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Elmo has recalls! Elmo has recalls!

By Alice Bradley

First, I think you should know that I spent two hours at the dentist yesterday, and my teeth have been ground into nubbins and my tiny tiny jaws don’t cotton to being pried open for hours–and now my face, well, it hurts. (Your face hurts? It’s killing us!, laughs the Internet. HA HAHA HA HA AH HAAAAAAA.) I’m sore and crabby and I know this blog isn’t about me, it’s about current events, I know, I KNOW, but the current events in Jersey are Alice’s teeth are crumbly like tea biscuits and she should get them reinforced with titanium if she ever wants to eat anything besides pudding. That was a headline in the Newark Star-Ledger. Go check. I’ll just sit here, massaging my head.
Where were we? Oh, news, right. Recalls, kids, recalls! First Thomas the Tank Engine and Friends were recalled due to naughty lead content –and now Fisher-Price has announced an enormous recall of some of their most popular Sesame Street and Dora the Explorer-themed toys. The toys, which were manufactered in China, are being recalled for—ta-daaa!–lead content. Apparently Mr. Noodle used the wrong can of paint on them. Oh, Mr. Noodle!
As reported in the official recall announcement, these products were being sold between May and August of this year, although according to Mattel, Fisher-Price’s parent company, most of the items were still in warehouses when the lead paint content was discovered.
This isn’t the first recall due to lead contamination Mattel has issued: last year their American Girl division recalled a line of children’s jewelry. (In addition to containing lead, they were found to be “overly winsome” and “resulting in unbearable adorableness.”) This recall, however, is of a far wider scope.
Why all the lead paint? Because it’s cheap, it improves paint quality, and it reduces drying time. Chinese manufacturers are used, after all, to keep costs low; according to the Wall Street Journal, the larger paint manufacturers in China regulate lead content, but there are always supplies brought in from smaller (probably cheaper) companies who don’t. It’s not hard to see how the lead gets to our shores. Let’s hope that the negative publicity Mattel suffers will lead to more stringent testing and regulations on overseas manufacturing.
So what do we do in the meantime? A quick glance through the Consumer Product Safety Commission site shows one recall after another due to lead paint (among other hazards); most of these recalls are unlikely to show up on the nightly news. After skimming this list I can safely say that the best way to protect your children is NEVER BUY THEM ANYTHING, EVER. Also they should never touch anything. (Also: Pacifiers decorated with crystals? What were you thinking, crystal-happy weirdos who made that?) Barring that, sign up on the CSPS site to receive email notification of recalls. Of course you’ll probably receive emails every few minutes. And you’ll never buy anything again. Think of all the money you’ll save!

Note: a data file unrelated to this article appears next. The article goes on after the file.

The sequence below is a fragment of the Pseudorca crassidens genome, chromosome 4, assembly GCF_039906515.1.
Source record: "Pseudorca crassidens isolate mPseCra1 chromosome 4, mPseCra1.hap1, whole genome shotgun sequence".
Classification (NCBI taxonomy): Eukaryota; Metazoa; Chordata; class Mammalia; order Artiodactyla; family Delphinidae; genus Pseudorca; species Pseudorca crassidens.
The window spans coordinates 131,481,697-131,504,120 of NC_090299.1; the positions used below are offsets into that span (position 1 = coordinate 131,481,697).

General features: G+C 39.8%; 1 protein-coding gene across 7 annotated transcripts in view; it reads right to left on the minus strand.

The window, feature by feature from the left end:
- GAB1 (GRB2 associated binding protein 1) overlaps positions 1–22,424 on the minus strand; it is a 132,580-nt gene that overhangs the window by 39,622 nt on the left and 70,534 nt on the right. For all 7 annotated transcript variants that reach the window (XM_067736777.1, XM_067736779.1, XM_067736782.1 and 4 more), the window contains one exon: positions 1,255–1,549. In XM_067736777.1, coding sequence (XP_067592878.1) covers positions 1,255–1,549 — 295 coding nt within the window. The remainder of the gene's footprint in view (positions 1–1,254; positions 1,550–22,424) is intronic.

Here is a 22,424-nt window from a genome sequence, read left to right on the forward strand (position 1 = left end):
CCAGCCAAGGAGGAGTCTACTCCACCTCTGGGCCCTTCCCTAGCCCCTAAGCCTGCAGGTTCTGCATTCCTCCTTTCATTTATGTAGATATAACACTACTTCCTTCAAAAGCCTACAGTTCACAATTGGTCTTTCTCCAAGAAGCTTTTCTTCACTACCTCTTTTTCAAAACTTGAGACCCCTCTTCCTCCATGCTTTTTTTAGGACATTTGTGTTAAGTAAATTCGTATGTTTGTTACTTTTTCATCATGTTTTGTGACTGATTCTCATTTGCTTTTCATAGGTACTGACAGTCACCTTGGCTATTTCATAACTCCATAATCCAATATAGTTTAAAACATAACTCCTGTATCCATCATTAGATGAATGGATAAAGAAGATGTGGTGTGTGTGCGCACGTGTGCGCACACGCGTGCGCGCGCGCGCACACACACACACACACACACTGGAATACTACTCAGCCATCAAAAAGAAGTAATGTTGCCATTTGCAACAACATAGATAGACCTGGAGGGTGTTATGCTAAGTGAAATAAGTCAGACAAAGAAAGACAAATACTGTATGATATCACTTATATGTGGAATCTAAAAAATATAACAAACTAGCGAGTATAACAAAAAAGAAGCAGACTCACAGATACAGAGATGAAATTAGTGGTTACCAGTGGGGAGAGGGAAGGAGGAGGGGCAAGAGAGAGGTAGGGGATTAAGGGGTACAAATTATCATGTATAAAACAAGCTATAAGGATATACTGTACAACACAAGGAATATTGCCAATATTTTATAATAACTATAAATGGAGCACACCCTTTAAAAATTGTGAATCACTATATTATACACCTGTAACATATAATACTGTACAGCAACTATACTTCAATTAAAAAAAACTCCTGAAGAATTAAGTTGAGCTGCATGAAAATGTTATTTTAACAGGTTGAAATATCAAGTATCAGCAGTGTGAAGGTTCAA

Alice Bradley
About the Author

Alice Bradley

Alice Bradley was a regular contributor to Alpha Mom, writing about current events as they related to parenting. You can read about her daily life at her personal blog, Finslippy.


Alice Bradley was a regular contributor to Alpha Mom, writing about current events as they related to parenting. You can read about her daily life at her personal blog, Finslippy.

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  • JennyM

    August 6, 2007 at 10:27 am

    This is going to be an extremely uninformed comment and simply represents an amorphous feeling on my part. Before anything else, I’m very glad we finally seem to be paying more attention to the contents of the goods that we are importing. I’d just like to know why it seems to be NOW that we’re paying all this attention — I mean, we’ve been importing goods from China for decades, right?
    Have there been recalls all along and it’s just that recent events like the pet food issue have grabbed the media’s attention, making it the hot (hott?) news to report on what those Wacky Chinese Suppliers are doing now? Going further, at the same time that we’re pointing the finger at China did this, China did that — are we also going to hold the US companies who have moved production to China accountable for inspection and regulatory matters?
    Something about all this just triggers the “Whuh?” part of my mind or gut or something.
    At any rate, I guess the next time my nieces want to play with Thomas the Train I’ll recommend that we go outside and play DIRT instead. Or maybe AIR. Although I’m sure we’ve managed to screw up dirt and air, too.

  • Mom101

    August 6, 2007 at 8:01 pm

    That settles it. From now on my daughter’s just going to play with electrical outlets and kitchen knives like they used to in the good old days.

  • Deb

    August 7, 2007 at 12:28 am

    You said what I was thinking about the products that don’t make the news. I’ve never seen headlines about recalls of other plastiques…Dollar Store Hairbrushes and Ugly Lunchtote Recall or Glitter Orange Scented Sex Toy Recall.

  • Matt

    August 7, 2007 at 8:34 am

    There was a recall on Glitter Orange Scented Sex Toy? Damn, I missed it. (See Alice, I do have a sense of humor.)

  • Cobwebs

    August 7, 2007 at 9:56 am

    The worrisome thing about the Mattel recall is that they are extremely conscientious about quality control, and they still had problems. The Consumerist has a discussion of that:
    (Sorry about the teeth, Alice.)

  • braine

    August 13, 2007 at 11:29 am

    Apparently the Chinese executive whose company produced those lead-pianted Mattel toys has taken his own life. Yoiks.